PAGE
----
Question: What does percutaneous coronary intervention (PCI) mean and when is it done?
Answer: Percutaneous coronary intervention is a way of re-establishing blood flow down the coronary arteries that feed the heart. This is usually done to open up a blockage in the artery in people who have chest pain with exertion, typically.
Or percutaneous coronary intervention can be done in the acute setting when you have a heart attack. Percutaneous means that you're going through the skin, with a tube usually from the groin area. We guide that instrument up to the heart, and then we sort of open up the blockage, sort of from the inside-out, as opposed to coronary artery bypass graft surgery, which requires a full-blown operation where you cut the breast plate of the chest and then reestablish blood to the heart using bypasses that the surgeons place.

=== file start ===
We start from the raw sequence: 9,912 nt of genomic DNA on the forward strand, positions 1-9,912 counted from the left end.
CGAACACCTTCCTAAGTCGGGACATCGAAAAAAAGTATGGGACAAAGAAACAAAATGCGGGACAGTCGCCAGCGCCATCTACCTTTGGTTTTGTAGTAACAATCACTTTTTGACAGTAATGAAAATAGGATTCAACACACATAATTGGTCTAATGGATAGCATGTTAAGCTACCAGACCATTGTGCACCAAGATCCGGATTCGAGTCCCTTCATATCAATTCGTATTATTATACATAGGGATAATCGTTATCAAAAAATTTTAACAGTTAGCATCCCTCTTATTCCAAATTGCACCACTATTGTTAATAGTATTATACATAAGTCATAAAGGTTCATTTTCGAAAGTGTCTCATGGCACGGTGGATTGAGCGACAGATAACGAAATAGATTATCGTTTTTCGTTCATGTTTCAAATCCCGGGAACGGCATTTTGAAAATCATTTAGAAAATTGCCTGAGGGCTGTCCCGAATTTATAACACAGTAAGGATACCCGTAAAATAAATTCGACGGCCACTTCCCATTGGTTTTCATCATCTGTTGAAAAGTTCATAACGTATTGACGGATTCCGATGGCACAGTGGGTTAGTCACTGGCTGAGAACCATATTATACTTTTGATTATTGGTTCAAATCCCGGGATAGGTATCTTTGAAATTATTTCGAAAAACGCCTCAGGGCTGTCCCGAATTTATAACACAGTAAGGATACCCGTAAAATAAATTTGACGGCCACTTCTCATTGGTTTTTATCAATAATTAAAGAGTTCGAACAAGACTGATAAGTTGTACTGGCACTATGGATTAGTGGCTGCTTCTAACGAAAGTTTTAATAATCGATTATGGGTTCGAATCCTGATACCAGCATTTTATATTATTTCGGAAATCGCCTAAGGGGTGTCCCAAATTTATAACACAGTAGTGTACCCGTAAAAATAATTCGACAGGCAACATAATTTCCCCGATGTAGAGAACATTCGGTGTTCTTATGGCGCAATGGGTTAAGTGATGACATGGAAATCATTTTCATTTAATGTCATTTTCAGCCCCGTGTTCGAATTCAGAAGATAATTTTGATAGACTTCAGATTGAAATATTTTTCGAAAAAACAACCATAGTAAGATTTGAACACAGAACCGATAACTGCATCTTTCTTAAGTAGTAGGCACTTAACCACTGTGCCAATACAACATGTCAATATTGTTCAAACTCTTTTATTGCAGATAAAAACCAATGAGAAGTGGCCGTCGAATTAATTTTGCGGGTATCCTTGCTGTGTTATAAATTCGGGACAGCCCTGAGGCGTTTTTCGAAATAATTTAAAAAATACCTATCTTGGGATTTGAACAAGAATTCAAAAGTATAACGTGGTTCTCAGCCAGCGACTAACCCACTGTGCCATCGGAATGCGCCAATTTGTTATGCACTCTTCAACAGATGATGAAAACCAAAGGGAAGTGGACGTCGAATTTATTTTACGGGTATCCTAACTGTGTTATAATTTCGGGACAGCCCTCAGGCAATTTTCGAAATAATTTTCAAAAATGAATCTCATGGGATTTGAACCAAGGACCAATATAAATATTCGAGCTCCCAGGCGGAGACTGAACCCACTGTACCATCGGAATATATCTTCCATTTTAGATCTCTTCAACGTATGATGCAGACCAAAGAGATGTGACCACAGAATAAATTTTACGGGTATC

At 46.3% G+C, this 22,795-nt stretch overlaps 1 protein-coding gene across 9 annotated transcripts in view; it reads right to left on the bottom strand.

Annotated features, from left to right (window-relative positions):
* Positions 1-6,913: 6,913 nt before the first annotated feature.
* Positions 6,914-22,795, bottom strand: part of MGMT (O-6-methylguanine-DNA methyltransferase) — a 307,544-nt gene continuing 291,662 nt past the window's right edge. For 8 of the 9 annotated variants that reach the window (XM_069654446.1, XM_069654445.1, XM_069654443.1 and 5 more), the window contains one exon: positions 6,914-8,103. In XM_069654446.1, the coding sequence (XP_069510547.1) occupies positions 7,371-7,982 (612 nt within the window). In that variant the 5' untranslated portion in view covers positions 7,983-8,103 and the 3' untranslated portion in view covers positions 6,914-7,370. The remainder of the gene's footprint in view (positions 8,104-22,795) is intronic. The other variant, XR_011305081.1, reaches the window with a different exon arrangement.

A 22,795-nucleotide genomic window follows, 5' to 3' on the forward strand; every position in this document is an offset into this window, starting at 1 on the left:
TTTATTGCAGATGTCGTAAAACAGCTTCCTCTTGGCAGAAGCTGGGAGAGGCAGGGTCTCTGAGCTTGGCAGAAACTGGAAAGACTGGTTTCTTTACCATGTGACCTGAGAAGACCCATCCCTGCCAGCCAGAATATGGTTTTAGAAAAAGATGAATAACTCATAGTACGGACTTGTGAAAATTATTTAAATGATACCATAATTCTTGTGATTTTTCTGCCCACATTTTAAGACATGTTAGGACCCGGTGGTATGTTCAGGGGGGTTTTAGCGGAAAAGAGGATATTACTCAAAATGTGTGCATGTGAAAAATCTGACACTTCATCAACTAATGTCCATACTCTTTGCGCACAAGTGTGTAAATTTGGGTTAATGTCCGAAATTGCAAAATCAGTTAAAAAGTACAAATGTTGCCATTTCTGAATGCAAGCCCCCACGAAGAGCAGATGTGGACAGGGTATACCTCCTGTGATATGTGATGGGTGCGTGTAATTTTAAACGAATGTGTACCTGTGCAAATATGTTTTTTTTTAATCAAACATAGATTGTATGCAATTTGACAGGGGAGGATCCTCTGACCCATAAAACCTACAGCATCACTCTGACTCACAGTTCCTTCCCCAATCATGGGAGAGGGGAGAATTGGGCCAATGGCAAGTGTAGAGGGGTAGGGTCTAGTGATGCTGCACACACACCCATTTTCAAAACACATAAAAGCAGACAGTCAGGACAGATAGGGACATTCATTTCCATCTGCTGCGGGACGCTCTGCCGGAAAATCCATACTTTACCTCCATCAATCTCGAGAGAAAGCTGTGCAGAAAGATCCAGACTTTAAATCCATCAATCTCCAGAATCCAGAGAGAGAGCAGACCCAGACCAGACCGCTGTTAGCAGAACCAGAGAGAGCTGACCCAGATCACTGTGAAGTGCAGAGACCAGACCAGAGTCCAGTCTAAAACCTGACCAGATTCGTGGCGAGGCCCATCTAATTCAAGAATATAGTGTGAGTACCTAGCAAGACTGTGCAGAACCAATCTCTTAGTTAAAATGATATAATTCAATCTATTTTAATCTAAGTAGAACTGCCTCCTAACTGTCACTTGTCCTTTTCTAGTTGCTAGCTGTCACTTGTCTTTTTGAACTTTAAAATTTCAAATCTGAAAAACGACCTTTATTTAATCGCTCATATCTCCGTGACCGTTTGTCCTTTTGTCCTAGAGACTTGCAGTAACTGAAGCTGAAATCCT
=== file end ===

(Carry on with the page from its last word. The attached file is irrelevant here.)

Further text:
So percutaneous coronary intervention has been a major advance, particularly in patients who may have a heart attack, because we can open up that blocked artery.
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